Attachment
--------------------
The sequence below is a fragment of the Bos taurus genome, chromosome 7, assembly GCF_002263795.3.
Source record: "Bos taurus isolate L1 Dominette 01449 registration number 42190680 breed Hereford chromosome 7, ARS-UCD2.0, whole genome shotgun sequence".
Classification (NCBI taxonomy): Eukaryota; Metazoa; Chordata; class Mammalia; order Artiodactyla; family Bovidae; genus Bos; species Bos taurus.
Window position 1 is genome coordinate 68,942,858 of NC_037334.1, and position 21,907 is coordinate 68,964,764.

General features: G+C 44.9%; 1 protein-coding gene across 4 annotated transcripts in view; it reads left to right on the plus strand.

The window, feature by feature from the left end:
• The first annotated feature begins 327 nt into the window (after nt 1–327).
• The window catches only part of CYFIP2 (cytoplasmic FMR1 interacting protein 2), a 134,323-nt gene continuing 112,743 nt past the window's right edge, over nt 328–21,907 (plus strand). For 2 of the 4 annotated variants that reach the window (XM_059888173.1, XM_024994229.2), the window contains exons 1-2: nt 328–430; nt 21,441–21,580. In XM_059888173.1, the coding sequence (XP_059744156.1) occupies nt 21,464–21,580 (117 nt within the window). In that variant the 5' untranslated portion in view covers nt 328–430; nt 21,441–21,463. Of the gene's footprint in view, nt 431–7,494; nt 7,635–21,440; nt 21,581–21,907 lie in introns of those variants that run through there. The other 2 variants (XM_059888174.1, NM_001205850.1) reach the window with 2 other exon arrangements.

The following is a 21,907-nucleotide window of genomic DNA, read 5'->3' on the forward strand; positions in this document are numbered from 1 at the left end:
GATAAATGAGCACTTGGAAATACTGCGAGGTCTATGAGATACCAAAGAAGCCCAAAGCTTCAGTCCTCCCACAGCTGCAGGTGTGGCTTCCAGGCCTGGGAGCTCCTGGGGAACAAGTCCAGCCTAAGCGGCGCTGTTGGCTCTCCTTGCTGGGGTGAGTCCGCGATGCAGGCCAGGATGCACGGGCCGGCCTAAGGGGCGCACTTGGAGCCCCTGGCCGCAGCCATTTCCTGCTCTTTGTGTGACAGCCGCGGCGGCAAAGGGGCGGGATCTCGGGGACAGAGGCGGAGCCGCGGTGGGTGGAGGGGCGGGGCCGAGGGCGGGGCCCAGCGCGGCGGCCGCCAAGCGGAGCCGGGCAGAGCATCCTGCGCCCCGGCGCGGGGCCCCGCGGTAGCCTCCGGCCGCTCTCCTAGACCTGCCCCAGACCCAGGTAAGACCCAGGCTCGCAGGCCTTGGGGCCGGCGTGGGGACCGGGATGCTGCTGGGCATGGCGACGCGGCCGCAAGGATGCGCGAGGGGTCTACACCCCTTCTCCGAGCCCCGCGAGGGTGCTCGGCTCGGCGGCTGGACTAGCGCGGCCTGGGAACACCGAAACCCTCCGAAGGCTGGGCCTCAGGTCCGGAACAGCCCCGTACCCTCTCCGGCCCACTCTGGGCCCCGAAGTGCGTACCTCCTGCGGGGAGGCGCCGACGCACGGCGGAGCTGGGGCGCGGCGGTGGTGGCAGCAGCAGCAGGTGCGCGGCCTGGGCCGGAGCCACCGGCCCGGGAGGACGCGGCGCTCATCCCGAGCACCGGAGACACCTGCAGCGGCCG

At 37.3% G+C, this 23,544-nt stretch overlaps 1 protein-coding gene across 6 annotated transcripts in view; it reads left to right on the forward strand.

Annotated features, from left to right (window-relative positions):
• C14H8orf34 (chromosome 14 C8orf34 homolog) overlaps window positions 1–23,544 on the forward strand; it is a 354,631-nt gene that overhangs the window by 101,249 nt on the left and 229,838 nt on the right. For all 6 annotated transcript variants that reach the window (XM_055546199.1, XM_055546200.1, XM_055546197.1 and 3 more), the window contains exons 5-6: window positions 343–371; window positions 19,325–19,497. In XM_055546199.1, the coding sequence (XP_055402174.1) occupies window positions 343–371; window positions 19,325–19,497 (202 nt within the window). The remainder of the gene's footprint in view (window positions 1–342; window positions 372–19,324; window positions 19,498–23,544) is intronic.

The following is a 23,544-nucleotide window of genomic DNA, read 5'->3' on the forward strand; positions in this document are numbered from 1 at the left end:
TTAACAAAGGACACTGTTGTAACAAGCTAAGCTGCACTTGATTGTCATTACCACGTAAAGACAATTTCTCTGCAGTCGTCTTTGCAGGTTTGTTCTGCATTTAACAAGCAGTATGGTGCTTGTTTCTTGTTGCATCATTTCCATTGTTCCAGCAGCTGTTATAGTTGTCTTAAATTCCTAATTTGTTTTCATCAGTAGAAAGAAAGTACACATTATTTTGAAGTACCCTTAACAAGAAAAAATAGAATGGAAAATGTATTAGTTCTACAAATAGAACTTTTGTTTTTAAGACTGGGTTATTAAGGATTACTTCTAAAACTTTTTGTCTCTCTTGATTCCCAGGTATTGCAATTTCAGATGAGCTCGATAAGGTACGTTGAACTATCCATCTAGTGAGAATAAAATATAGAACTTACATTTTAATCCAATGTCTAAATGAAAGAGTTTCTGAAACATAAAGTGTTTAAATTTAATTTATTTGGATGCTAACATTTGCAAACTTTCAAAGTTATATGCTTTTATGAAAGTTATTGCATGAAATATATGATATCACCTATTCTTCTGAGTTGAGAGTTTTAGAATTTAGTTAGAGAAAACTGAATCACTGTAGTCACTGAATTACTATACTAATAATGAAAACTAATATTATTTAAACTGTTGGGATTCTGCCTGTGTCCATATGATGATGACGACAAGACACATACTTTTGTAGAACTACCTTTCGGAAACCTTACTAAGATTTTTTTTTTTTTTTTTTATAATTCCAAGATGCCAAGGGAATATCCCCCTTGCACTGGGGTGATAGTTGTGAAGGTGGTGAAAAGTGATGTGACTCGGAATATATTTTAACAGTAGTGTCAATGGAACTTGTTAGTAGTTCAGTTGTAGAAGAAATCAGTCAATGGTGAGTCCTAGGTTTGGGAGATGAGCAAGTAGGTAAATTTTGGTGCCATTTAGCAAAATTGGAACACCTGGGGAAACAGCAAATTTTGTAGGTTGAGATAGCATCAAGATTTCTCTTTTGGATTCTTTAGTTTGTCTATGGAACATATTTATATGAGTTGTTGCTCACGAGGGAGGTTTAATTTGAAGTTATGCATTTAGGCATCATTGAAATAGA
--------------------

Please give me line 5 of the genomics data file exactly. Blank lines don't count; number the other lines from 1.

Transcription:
General features: G+C 44.9%; 1 protein-coding gene across 4 annotated transcripts in view; it reads left to right on the plus strand.